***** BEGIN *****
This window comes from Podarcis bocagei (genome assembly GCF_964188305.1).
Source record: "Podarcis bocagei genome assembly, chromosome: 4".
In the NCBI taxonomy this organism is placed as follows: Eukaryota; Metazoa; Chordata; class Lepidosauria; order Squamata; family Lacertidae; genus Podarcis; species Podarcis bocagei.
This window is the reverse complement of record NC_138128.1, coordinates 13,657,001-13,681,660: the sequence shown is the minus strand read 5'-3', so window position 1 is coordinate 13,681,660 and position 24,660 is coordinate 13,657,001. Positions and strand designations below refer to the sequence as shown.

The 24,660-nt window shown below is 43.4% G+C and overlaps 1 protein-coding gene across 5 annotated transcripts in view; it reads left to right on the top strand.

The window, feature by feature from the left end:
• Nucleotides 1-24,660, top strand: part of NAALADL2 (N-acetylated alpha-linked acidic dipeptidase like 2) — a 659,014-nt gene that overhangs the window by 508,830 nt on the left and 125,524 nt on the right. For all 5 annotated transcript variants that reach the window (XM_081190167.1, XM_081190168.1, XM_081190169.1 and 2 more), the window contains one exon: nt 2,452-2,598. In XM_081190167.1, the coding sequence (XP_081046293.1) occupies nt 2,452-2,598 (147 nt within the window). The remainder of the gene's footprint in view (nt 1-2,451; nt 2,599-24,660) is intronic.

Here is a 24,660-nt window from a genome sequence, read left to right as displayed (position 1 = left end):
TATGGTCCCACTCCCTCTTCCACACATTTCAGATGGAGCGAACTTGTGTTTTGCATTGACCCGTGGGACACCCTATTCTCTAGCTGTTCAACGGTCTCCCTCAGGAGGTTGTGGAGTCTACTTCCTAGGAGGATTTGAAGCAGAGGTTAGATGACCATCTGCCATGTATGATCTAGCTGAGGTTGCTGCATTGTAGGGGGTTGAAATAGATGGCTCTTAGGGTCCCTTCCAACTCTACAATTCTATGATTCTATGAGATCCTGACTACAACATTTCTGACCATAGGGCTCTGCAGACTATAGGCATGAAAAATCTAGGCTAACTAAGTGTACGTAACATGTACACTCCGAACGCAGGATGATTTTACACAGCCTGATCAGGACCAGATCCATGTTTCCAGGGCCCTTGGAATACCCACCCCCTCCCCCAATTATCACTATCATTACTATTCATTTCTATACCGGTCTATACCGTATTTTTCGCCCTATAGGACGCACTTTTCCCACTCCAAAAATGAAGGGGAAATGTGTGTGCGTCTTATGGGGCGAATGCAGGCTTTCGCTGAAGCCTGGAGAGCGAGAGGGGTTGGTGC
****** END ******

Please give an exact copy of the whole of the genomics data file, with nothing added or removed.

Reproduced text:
This window comes from Podarcis bocagei (genome assembly GCF_964188305.1).
Source record: "Podarcis bocagei genome assembly, chromosome: 4".
In the NCBI taxonomy this organism is placed as follows: Eukaryota; Metazoa; Chordata; class Lepidosauria; order Squamata; family Lacertidae; genus Podarcis; species Podarcis bocagei.
This window is the reverse complement of record NC_138128.1, coordinates 13,657,001-13,681,660: the sequence shown is the minus strand read 5'-3', so window position 1 is coordinate 13,681,660 and position 24,660 is coordinate 13,657,001. Positions and strand designations below refer to the sequence as shown.

The 24,660-nt window shown below is 43.4% G+C and overlaps 1 protein-coding gene across 5 annotated transcripts in view; it reads left to right on the top strand.

The window, feature by feature from the left end:
• Nucleotides 1-24,660, top strand: part of NAALADL2 (N-acetylated alpha-linked acidic dipeptidase like 2) — a 659,014-nt gene that overhangs the window by 508,830 nt on the left and 125,524 nt on the right. For all 5 annotated transcript variants that reach the window (XM_081190167.1, XM_081190168.1, XM_081190169.1 and 2 more), the window contains one exon: nt 2,452-2,598. In XM_081190167.1, the coding sequence (XP_081046293.1) occupies nt 2,452-2,598 (147 nt within the window). The remainder of the gene's footprint in view (nt 1-2,451; nt 2,599-24,660) is intronic.

Here is a 24,660-nt window from a genome sequence, read left to right as displayed (position 1 = left end):
TATGGTCCCACTCCCTCTTCCACACATTTCAGATGGAGCGAACTTGTGTTTTGCATTGACCCGTGGGACACCCTATTCTCTAGCTGTTCAACGGTCTCCCTCAGGAGGTTGTGGAGTCTACTTCCTAGGAGGATTTGAAGCAGAGGTTAGATGACCATCTGCCATGTATGATCTAGCTGAGGTTGCTGCATTGTAGGGGGTTGAAATAGATGGCTCTTAGGGTCCCTTCCAACTCTACAATTCTATGATTCTATGAGATCCTGACTACAACATTTCTGACCATAGGGCTCTGCAGACTATAGGCATGAAAAATCTAGGCTAACTAAGTGTACGTAACATGTACACTCCGAACGCAGGATGATTTTACACAGCCTGATCAGGACCAGATCCATGTTTCCAGGGCCCTTGGAATACCCACCCCCTCCCCCAATTATCACTATCATTACTATTCATTTCTATACCGGTCTATACCGTATTTTTCGCCCTATAGGACGCACTTTTCCCACTCCAAAAATGAAGGGGAAATGTGTGTGCGTCTTATGGGGCGAATGCAGGCTTTCGCTGAAGCCTGGAGAGCGAGAGGGGTTGGTGC